James Gleick, The Information: A History, A Theory, A Flood (Vintage, 2011), pages 416, 425–426:
The birth of information theory came with its ruthless sacrifice of meaning — the very quality that gives information its value and its purpose. . . .
No deus ex machine waits in the wings; no man behind the curtain. We have no Maxwell’s demon to help us filter and search.
“We want the Demon, you see,” wrote Stanislaw Lem, “to extract from the dance of atoms only information that is genuine, like mathematical theorems, fashion magazines, blueprints, historical chronicles, or a recipe for ion crumpets, or how to clean and iron a suit of asbestos, and poetry too, and scientific advice, and almanacs, and calendars, and secret documents, and everything that ever appeared in any newspaper in the Universe, and telephone books of the future.”
As ever, it is the choice that informs us (in the original sense of that word). Selecting the genuine takes work; then forgetting [the rest] takes even more work.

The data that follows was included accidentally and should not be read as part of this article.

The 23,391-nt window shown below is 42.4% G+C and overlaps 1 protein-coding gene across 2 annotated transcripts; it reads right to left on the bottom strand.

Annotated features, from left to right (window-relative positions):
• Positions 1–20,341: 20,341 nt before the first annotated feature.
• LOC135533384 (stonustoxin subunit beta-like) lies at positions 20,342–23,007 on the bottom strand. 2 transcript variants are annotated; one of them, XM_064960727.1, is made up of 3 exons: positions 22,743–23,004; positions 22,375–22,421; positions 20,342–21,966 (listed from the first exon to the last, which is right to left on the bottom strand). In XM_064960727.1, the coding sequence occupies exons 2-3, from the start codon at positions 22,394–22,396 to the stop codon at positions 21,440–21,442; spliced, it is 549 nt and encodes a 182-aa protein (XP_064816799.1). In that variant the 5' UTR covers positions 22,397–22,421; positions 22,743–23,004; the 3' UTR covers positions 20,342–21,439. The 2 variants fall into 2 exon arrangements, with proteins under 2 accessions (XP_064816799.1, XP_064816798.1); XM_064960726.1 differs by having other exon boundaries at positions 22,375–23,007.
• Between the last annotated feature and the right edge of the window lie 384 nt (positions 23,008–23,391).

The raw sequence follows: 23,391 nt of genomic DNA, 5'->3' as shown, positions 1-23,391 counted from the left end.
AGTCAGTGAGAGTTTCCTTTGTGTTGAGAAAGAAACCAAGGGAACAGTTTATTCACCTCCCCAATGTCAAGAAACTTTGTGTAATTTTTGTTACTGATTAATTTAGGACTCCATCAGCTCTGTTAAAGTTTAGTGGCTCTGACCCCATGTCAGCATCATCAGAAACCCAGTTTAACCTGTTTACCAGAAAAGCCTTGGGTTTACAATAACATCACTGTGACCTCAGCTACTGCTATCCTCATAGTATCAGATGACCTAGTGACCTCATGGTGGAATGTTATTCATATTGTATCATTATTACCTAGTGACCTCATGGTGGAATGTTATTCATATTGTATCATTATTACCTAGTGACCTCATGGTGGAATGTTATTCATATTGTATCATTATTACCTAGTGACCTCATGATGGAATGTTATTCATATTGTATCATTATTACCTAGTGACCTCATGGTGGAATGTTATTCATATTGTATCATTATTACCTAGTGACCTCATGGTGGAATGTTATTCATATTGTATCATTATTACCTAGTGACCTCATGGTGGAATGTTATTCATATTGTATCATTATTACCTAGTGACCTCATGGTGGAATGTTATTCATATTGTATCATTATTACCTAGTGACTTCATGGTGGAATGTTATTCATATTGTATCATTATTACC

This is the curse of omniscience: the answer to any question may arrive at the fingertips — via Google or Wikipedia or IMDb or YouTube or Epicurious or the National DNA Database or any of their natural heirs and successors — and still we wonder what we know.
Of making many books there is no end, and much study is a weariness of the flesh. The end of the matter; all has been heard. Fear God and keep his commandments, for this is the whole duty of man. For God will bring every deed into judgment, with every secret thing, whether good or evil.